The modern world thinks of art as very important: something close to the meaning of life.

I tell my children what I think myself: That religion is not necessarily convincing, but it is still interesting and not to be laughed at or denigrated.

I love the idea of a university as away from capitalist values, where people can do things that don't immediately have to pay their way. It's like a monastery in a way, and that beautiful refuge has been destroyed by dogma about what this stuff is for.

We must study love the way we study anything else that matters.

The problem with airports is that we go there when we need to catch a plane - and because it's so difficult to find the way to the gate, we tend not to look around at our surroundings.

I am a very aesthetic person.

Parents become very good at not hearing the explicit words and listening instead to what the child means but doesn't yet know how to say: 'I'm lonely, in pain, frightened' - distress which then unfairly comes out as an attack on the safest, kindest, most reliable thing in the child's world: the parent.

I'm fascinated by Comte's clear-eyed analysis of what was wrong with modern society, which is that you've got industrial capitalism on one side and romantic love on the other. Those, along with non-instrumental art, are supposed to get you through the day?

Compatibility is an achievement of love; it shouldn't be its precondition.

Love is something that we need to learn.

The philosophy I love is very selective. It is really just the bit that is involved in a search for wisdom, and this means a short roll call of names; Socrates, Marcus Aurelius, Seneca, Epicurus, Montaigne, Schopenhauer, Nietzsche.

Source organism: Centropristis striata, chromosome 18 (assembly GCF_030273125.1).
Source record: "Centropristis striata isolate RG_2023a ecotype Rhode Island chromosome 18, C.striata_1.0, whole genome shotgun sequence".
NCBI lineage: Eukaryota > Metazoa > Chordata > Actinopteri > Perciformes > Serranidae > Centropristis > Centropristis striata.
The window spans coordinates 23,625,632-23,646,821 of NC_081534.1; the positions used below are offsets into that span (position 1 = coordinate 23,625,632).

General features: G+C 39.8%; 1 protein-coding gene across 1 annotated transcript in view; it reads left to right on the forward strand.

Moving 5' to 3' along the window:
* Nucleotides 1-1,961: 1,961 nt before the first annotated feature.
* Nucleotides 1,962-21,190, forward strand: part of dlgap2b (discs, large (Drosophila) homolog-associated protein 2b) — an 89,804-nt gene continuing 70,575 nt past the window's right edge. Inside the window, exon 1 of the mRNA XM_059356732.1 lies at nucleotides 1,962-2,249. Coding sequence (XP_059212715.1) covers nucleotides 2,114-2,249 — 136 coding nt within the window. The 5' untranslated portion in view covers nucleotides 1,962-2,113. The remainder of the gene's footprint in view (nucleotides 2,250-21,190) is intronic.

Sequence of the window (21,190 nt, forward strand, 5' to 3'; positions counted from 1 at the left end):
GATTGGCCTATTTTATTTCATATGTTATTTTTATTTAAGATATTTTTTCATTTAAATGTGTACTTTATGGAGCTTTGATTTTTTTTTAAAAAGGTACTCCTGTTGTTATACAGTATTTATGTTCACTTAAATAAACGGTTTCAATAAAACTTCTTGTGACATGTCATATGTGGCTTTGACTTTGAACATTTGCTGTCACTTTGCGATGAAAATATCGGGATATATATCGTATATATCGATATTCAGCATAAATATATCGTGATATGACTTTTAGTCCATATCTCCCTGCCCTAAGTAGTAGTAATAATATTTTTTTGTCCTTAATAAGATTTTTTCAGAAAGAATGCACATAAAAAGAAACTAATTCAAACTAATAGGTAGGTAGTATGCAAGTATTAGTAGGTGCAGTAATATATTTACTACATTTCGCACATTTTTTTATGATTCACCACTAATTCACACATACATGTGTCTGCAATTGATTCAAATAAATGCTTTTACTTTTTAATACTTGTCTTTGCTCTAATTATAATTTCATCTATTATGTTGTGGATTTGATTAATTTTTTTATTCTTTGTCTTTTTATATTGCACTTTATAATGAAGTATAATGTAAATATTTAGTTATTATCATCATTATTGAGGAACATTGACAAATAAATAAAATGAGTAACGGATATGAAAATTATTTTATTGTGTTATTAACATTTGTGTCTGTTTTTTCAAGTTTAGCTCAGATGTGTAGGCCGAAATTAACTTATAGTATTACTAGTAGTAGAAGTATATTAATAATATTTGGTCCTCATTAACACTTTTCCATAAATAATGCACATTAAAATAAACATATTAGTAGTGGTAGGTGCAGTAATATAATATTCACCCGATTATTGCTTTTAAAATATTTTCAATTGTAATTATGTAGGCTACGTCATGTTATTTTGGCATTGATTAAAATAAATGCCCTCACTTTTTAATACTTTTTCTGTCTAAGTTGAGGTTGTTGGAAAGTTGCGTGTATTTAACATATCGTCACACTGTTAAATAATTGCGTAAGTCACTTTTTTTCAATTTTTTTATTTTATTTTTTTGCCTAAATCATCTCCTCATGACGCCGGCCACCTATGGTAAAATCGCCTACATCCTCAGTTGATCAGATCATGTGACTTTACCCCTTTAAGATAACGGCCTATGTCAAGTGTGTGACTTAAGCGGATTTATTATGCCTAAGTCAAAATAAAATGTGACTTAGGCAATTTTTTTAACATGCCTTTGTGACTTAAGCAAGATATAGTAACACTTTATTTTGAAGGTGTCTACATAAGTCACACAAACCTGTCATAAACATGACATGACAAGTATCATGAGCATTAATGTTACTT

It's great to get an 'F', but you also want to give the sense that there's something outside achievement. I've seen a lot of so-called high-achievers who don't feel they've achieved much.

We may seek a fortune for no greater reason than to secure the respect and attention of people who would otherwise look straight through us.

Social media has lots of benefits, but compared to Christianity, it tends to group people by interests. Religion puts you with people who have nothing in common except that you're human.

I am not a foodie, thank goodness. I will eat pretty much anything. A lot of my friends are getting incredibly fussy about food and I see it as a bit of an affliction.

Where is instruction in relationships, in the management of career, in the raising of children, in the pursuit of friendship, in the wise approach to anxiety and death? All this sort of stuff I craved to learn about when I was a student and down to this day.

To a shameful extent, the charm of marriage boils down to how unpleasant it is to be alone.

I like the values associated with a medical family - common sense, being practical but also thoughtful.

Sometimes I say to people, 'Do you think you're easy to live with?' People who are single. And the ones who say, 'Yeah, yeah, I'm pretty easy to live with; it's just a question of finding the right person,' massive alarm bell rings in my mind.

I'm one of those introverted people who simply feels a lot better after spending time alone thinking through ideas and emotions. This is a sign, I've come to think, of a kind of emotional disturbance - a reaction to inner fragility. I wish I were more able to just act and do, rather than constantly have to retreat and examine and think.

Pick up any newspaper or magazine, open the TV, and you'll be bombarded with suggestions of how to have a successful life. Some of these suggestions are deeply unhelpful to our own projects and priorities - and we should take care.

The humanities have been forced to disguise, both from themselves and their students, why their subjects really matter, for the sake of attracting money and prestige in a world obsessed by the achievements of science.

I think a certain degree of pessimism is actually helpful to love.

A gray V-neck pullover from Gap. I have 30 of them.

All tours are filled with humiliation. My publisher once hired a private jet to fly me to a venue where 1,000 people were waiting. It almost bankrupted him.